Baseline characteristics were similar between groups, with the only difference being hypertension (78.6% in patients with vs 92.1% in patients without BAV; p=0.013) and syncope/dizziness on exertion (21.4% in patients with vs 36.4% inpatients without BAV; p=0.042). There was a borderline-significant trend towards higher Vmax values in patients with BAV (p=0.065). Furthermore, the degree of calcification as determined based on CT scans was not different between groups with a particularly low burden of calcium in the left ventricular outflow tract.
Reasons for planned performance/omission of BAV
Treating physicians cited a desire to reduce the procedural duration in 109 out of 146 patients (74.7%), followed by a perceived risk of cerebral microemboli (64.1%) and the perceived risk of annulus rupture (24.0%) and AV block (22.1%) as principal reasons for omitting BAV (table 2). In the majority of patients (31/50), assistance in crossing the aortic valve was the principal reason for performing BAV, followed by addressing doubts over the choice of valve size (26.0%).
Reasons for omitting planned BAV (n=3) was the perceived risk of annulus rupture (n=1) and other not predefined reasons (n=2). Important reasons to switch from planned omission to the performance of BAV (n=9) were a desired assistance in crossing the aortic valve (n=5) and assistance in choosing the correct valve size (n=3).
Procedural details and outcomes
In the no BAV group, procedural duration and fluoroscopy time were both shorter (56 min vs 90 min, p=0.001 and 10.0 min vs 13.0 min, p=0.001, respectively), while there only was a statistically non-significant difference in the contrast volume used (table 3). Postdilation was performed in a significantly smaller proportion of patients without BAV compared with those with BAV (15.7% vs 30.4%; p=0.029).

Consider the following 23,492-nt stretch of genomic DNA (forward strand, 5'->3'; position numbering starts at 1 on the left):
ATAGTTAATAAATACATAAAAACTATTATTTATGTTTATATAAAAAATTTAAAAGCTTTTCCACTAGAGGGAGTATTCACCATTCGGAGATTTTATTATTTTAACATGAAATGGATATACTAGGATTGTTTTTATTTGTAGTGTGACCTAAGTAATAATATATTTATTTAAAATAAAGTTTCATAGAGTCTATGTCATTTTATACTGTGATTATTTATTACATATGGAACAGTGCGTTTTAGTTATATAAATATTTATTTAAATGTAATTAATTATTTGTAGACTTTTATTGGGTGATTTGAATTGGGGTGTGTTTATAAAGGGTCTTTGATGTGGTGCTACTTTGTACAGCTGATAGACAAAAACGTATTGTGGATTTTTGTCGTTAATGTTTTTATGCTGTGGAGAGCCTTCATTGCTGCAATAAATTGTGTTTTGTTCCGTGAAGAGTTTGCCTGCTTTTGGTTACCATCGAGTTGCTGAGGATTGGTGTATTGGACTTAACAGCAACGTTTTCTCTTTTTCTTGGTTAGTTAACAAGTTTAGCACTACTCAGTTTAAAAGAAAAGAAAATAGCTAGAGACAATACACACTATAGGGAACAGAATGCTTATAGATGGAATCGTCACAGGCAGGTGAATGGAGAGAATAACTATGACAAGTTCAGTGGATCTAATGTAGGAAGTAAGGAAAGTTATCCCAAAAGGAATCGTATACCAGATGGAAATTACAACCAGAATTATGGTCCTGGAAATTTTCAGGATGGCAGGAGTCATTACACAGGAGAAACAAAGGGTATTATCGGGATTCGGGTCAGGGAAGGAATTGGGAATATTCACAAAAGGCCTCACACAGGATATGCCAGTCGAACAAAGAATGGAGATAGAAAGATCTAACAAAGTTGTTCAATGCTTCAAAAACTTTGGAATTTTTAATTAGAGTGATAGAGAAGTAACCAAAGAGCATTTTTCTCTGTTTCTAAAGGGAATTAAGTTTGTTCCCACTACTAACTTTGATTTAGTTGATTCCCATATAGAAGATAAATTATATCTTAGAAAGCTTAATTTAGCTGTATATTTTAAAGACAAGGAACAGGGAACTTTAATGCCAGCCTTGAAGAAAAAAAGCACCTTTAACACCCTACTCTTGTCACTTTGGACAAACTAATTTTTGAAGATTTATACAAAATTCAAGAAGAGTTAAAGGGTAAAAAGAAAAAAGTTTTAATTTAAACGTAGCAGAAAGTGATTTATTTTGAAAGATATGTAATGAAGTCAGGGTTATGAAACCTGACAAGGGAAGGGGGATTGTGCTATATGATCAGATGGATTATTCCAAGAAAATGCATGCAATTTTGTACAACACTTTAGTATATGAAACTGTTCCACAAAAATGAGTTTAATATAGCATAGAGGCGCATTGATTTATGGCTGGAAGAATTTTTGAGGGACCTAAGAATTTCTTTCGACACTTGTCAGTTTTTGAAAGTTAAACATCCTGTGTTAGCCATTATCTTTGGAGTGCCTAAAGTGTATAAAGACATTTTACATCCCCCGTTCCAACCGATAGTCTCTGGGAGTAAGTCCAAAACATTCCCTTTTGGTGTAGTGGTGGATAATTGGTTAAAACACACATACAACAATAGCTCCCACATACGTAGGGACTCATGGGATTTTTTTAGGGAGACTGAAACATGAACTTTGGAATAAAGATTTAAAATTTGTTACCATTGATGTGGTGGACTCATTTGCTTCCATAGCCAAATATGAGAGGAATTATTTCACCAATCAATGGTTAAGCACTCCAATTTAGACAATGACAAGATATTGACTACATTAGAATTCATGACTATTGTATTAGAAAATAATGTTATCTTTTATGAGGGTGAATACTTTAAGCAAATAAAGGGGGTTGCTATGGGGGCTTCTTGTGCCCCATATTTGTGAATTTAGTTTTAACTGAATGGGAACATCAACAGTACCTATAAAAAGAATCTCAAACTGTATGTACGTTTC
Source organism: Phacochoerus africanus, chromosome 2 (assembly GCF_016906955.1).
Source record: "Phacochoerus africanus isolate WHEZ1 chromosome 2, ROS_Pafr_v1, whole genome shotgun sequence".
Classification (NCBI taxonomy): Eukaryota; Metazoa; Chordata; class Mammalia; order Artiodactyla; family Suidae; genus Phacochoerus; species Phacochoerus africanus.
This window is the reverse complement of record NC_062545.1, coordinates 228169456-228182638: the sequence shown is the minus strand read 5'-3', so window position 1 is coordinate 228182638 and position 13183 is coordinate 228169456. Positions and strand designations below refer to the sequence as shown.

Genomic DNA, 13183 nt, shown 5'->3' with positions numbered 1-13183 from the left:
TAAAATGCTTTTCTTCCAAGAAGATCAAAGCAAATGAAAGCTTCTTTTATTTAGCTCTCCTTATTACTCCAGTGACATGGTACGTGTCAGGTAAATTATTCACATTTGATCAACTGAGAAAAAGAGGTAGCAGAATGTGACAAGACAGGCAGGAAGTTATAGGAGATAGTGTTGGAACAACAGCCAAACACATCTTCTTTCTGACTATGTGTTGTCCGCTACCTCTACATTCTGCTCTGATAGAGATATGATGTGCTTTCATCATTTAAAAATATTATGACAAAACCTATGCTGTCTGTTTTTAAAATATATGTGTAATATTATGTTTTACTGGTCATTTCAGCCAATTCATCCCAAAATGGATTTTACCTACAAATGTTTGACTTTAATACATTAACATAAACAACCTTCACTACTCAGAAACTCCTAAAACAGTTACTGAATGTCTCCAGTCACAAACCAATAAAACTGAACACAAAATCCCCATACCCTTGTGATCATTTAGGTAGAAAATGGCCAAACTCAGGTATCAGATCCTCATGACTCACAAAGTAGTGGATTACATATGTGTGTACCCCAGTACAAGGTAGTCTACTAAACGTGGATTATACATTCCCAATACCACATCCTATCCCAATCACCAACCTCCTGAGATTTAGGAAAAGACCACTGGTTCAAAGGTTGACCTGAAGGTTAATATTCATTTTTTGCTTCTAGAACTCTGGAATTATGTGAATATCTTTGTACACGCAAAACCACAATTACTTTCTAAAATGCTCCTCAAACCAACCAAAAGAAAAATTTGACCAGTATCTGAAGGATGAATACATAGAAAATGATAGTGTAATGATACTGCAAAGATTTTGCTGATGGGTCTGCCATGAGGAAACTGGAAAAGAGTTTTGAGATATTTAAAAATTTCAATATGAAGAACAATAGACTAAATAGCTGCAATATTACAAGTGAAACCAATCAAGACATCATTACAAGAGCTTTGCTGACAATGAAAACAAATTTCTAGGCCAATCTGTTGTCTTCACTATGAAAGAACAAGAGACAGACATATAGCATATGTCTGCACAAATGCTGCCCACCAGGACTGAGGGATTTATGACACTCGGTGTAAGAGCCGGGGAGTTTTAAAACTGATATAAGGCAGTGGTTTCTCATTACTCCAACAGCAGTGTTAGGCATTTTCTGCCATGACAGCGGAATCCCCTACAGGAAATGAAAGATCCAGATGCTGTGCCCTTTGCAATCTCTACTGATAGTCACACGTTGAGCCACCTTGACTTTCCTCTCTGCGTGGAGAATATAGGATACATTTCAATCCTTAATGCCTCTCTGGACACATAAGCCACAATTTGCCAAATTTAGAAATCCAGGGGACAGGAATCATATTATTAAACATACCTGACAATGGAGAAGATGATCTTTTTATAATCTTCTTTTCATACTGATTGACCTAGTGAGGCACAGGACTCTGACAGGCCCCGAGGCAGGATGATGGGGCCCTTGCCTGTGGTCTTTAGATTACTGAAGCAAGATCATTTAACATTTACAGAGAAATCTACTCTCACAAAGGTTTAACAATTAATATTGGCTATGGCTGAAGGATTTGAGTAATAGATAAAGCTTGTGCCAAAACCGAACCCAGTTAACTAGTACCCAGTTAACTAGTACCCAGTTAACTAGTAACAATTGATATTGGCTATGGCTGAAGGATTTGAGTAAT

VARC-2-defined device success was not statistically different in patients without compared with those with BAV (97.9% vs 92.9%; p=0.104). In six patients who experienced device failure, the reason for this was a mean AV gradient of >20 mm Hg post-TAVI. One further patient also required a second valve due to suboptimal device positioning (TAVI without BAV group). No patients died during the procedure.
There were no significant differences in the frequency of procedural complications between the two groups (table 3). Three patients experienced haemodynamic instability, of which two required catecholamine administration (one patient per group).
Outcomes at 30 days and 6 months
At 30 days post-TAVI, the primary safety composite endpoint was met by 9.4% of patients, mortality was 1.0%, major bleeding complications was 7.2% and patients in NYHA III/IV 7.3%. Comparable proportions of patients in the TAVI without BAV and TAVI with BAV groups met the primary safety composite endpoint (9.3% vs 8.9%), with BAV not significantly influencing this outcome (adjusted OR 2.55; 95% CI 0.56 to 18.84) (table 4). Similarly, performance/omission of BAV was not significantly associated with any of the individual components of this endpoint. No stroke occurred and the rates of renal failure and PPI were similar between groups. Death occurred in two patients without BAV (one fatal MI, one dissection) and no patient with BAV. BAV omission was associated with a clinically (if not statistically) significant reduction in the likelihood of major vascular complications (adjusted OR 0.20; 95% CI 0.03 to 1.03). No patients were in Canadian Cardiovascular Society (CCS) angina class III/IV at 30 days, and NYHA class III/IV was low and comparable between groups (8.1% vs 5.4%; adjusted OR 3.02; 95% CI 0.52 to 28.35) (table 4).